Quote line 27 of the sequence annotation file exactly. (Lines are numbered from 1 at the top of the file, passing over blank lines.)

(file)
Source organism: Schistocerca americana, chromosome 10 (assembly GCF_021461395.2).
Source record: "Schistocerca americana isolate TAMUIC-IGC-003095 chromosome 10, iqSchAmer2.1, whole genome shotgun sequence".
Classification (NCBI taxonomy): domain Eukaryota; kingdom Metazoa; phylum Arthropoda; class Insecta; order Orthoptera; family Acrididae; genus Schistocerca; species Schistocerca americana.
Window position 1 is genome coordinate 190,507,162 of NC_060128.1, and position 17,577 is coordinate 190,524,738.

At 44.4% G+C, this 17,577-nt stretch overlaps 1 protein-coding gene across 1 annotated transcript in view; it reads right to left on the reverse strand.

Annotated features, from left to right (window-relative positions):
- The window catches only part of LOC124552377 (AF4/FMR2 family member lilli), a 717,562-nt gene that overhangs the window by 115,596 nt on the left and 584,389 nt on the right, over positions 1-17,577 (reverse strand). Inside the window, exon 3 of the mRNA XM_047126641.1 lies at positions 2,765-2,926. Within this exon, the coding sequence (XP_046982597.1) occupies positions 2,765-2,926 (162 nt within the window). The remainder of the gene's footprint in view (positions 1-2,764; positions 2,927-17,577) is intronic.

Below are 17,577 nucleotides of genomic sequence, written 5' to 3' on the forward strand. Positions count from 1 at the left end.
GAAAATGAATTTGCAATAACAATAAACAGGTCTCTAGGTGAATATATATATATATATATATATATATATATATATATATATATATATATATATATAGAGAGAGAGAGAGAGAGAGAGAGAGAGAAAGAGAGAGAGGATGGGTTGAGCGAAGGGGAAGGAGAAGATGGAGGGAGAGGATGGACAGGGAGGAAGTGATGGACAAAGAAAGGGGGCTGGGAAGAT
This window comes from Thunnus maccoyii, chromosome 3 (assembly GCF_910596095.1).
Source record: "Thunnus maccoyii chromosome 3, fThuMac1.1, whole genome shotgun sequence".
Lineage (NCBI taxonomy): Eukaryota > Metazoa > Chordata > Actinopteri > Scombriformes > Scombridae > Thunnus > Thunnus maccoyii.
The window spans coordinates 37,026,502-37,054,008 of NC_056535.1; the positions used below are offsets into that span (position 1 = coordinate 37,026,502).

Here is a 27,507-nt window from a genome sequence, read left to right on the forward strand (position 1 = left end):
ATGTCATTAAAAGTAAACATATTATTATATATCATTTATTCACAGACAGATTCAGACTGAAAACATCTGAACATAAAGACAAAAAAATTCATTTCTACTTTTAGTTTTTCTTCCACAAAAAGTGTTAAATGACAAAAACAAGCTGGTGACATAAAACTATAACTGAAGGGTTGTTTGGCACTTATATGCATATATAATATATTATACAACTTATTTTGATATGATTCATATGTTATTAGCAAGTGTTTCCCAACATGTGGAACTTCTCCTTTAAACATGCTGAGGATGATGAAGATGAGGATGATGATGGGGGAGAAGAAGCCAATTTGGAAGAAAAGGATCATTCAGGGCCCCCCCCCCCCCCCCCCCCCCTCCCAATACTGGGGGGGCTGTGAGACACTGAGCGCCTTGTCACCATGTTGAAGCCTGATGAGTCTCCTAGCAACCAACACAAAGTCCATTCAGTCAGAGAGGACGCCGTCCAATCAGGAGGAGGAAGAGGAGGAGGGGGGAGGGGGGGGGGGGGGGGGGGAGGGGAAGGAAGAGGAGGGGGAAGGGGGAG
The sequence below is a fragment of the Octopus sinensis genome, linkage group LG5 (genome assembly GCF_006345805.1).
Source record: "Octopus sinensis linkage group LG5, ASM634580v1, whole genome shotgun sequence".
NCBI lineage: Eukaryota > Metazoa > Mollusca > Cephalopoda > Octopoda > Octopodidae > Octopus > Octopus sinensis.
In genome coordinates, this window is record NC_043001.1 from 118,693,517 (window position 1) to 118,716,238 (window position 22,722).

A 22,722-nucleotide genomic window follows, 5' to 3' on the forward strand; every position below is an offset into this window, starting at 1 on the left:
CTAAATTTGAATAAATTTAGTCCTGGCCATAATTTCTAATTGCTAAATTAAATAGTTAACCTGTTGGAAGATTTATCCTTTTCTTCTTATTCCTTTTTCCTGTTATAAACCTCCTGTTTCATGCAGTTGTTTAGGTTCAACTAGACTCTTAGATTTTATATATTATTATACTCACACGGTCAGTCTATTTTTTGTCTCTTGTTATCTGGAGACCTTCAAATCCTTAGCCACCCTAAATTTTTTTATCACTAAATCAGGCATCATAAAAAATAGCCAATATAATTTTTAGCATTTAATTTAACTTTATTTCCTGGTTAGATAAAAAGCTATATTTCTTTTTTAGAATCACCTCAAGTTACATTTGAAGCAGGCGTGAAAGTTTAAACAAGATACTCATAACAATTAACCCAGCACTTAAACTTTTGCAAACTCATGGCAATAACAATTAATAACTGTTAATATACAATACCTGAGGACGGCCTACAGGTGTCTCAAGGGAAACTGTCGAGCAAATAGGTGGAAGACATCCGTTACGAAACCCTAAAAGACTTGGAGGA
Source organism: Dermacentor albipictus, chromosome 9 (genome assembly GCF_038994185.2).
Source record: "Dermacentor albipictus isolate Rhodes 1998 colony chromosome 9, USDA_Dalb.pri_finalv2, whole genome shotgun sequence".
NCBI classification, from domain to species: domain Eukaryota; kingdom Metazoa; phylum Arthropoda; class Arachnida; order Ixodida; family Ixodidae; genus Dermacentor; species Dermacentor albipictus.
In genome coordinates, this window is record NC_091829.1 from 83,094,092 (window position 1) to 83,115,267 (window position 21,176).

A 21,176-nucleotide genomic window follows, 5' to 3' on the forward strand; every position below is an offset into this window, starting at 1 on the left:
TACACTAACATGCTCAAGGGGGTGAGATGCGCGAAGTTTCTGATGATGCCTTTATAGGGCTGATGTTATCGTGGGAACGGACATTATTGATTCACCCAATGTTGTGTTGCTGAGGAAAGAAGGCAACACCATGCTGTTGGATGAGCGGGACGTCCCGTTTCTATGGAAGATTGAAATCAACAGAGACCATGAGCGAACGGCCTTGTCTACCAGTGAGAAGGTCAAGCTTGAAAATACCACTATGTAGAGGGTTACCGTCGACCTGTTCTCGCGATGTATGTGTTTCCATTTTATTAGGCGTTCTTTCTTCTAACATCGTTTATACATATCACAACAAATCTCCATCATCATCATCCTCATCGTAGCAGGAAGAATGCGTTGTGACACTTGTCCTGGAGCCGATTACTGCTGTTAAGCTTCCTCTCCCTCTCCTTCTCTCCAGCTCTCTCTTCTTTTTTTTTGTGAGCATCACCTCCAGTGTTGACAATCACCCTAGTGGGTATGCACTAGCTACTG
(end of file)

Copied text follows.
TACACTAACATGCTCAAGGGGGTGAGATGCGCGAAGTTTCTGATGATGCCTTTATAGGGCTGATGTTATCGTGGGAACGGACATTATTGATTCACCCAATGTTGTGTTGCTGAGGAAAGAAGGCAACACCATGCTGTTGGATGAGCGGGACGTCCCGTTTCTATGGAAGATTGAAATCAACAGAGACCATGAGCGAACGGCCTTGTCTACCAGTGAGAAGGTCAAGCTTGAAAATACCACTATGTAGAGGGTTACCGTCGACCTGTTCTCGCGATGTATGTGTTTCCATTTTATTAGGCGTTCTTTCTTCTAACATCGTTTATACATATCACAACAAATCTCCATCATCATCATCCTCATCGTAGCAGGAAGAATGCGTTGTGACACTTGTCCTGGAGCCGATTACTGCTGTTAAGCTTCCTCTCCCTCTCCTTCTCTCCAGCTCTCTCTTCTTTTTTTTTGTGAGCATCACCTCCAGTGTTGACAATCACCCTAGTGGGTATGCACTAGCTACTG